For example, an introductory paragraph might be outlined as follows:

I. Introductory paragraph

For example, an introductory paragraph might be outlined as follows:
I. Introductory paragraph
A. Hook
B. Bridging sentences introducing topic.
1. Connecting hook to topic.
2. Connecting topic to thesis
C. Thesis

Synopsis Outline

This outline is a good way to help a writer keep the story on track. It is not only for the organization of ideas but also helps with creation of the story itself. If you can’t summarize what you are saying, then you need to figure that out before moving forward. If you can summarize each chapter or section, then you have a wonderful way to break out the key elements or emotional moments and write them.

For the synopsis outline, the writer keeps only the most important information that moves the story forward, the bones of the story, and then hangs the details off of these bones later.

An example of this outline might start with a sheet of paper numbered 1-5. The writer would then write a short description of five plot points, arguments or character moments that absolutely must be included in the project. This helps clear away less important details which can be added in later as necessary. In the case of a story plot, the writer can easily move these five important points around to see how changing things might improve the story.

Three-Act Structure

Dramatic writing has always relied on a structure involving three or five acts. This classic structure helps make sure the pacing of the play or movie is engaging and the ending satisfying. Novelists and other fiction writers also employ this structure to keep readers turning pages until the end of the story.

The three-act structure includes Setting the Stage in Act 1, The Struggle in Act 2, and The Resolution in Act 3. Like the story itself, each of the acts should have their own beginning, middle, and end. Here’s an example of an Act 1 outline of a three-act structure outline template:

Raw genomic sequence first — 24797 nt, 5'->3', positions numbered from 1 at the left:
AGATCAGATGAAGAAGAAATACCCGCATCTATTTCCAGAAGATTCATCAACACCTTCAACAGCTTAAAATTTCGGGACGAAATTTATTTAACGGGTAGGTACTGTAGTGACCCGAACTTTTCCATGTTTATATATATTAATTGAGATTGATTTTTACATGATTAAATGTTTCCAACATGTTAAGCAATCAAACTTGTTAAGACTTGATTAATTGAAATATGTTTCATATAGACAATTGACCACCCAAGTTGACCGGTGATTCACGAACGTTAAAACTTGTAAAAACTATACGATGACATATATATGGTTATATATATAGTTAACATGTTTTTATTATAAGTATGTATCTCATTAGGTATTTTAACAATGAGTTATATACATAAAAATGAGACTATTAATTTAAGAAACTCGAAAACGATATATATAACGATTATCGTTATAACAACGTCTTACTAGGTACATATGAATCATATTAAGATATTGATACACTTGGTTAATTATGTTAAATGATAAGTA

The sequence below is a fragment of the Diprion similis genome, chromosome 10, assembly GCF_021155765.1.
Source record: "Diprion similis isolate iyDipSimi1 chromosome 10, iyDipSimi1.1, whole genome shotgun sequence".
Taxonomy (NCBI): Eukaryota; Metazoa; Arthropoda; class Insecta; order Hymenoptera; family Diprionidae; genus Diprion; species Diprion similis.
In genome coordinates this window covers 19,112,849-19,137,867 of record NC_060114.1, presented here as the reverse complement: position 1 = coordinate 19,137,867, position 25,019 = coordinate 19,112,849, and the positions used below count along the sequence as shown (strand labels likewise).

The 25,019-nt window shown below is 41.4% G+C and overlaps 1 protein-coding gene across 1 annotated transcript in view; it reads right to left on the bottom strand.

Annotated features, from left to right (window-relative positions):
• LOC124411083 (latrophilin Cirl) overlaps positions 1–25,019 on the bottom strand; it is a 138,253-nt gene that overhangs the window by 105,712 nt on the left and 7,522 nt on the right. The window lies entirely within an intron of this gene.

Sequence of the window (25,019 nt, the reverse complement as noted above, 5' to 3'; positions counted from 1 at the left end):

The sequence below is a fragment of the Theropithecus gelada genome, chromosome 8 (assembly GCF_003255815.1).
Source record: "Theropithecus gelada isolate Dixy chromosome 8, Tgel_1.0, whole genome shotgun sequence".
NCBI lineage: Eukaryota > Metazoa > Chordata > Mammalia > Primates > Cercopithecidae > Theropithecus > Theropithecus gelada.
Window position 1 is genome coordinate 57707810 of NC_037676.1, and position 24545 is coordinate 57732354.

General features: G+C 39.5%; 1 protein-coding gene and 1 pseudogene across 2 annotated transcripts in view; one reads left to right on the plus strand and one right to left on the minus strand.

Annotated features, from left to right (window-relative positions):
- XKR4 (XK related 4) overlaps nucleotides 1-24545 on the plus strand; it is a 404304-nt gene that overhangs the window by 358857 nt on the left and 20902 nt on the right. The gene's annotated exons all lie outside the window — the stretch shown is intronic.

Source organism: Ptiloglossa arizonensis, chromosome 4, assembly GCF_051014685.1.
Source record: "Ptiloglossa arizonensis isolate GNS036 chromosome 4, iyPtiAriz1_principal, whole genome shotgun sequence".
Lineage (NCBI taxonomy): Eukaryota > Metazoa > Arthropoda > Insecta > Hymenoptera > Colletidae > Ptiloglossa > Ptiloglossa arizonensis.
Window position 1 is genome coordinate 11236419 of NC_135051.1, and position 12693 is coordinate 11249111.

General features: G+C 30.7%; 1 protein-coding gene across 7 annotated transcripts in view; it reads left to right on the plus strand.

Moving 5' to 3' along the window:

Act 1—Setting the Stage
A. Beginning
1. Introduction
2. Inciting incident
3. Immediate reaction
B. Middle
1. Reaction
2. Action
3. Consequence
C. End
1. Pressure
2. Turning point
3. Plans made

The Hero’s Journey

Another popular organizational pattern for stories, particularly stories with heroes, is the archetypal hero’s journey. It is specific but helps writers who are exploring a character and want to examine their motivations. Like the three-act structure, there are three basic parts of the hero’s journey.

Part one—The hero is called to action but refuses.
A. Call to action
B. Refusal

Part two—The hero finds motivation and overcomes a series of obstacles.
A. Motivation
B. Obstacle 1
1. Difficulty
2. Hero wins
C. Obstacle 2
1. Difficulty
2. Hero wins
D Obstacle 3
1. Difficulty
2. Hero win

Part three—The hero wins victory and goes back to their old life, slightly improved.
A. Fights evil
B. Defeats evil
C. Goes home a hero

Cyclical Outline

Not all stories or essays follow a linear structure. Some pieces of writing follow the seasons of the year or of life itself. Cyclical outline templates are fun to create and complete because they organize thoughts with the idea of coming around to the beginning again.

A writer may choose to use the Chinese Zodiac as a structure for their story. This zodiac is based on a twelve-year cycle of the path of the planet Jupiter.

Each year gets its own animal character. The animals are the rat, ox, tiger, rabbit, dragon, snake, horse, sheep, monkey, rooster, dog, and pig. An outline template may be set up like a pie with 12 slices with space in each pie piece used for a plot point or character information.

Conclusion

Person using laptop while holding pen
Image source: Freepik

Using an outline template is entertaining and helps to conquer the fear of the dreaded blank page. It leads to a better organization of ideas the writer already has and can help create new ones. Outline templates can be found through simple web browser searches and can be used as is or be modified by the writer for their particular project or style.

Writers should experiment with different types of outlines for their project to see which one best fits their needs. Regardless of the type of template, completing outlines may seem like extra work when writing, but in the end can make your writing time more efficient. They can help you avoid wild tangents and writing pages destined to be discarded and balled up for the trash.

Leave a Reply

Your email address will not be published. Required fields are marked *

This site uses Akismet to reduce spam. Learn how your comment data is processed.

Pin It on Pinterest

Shares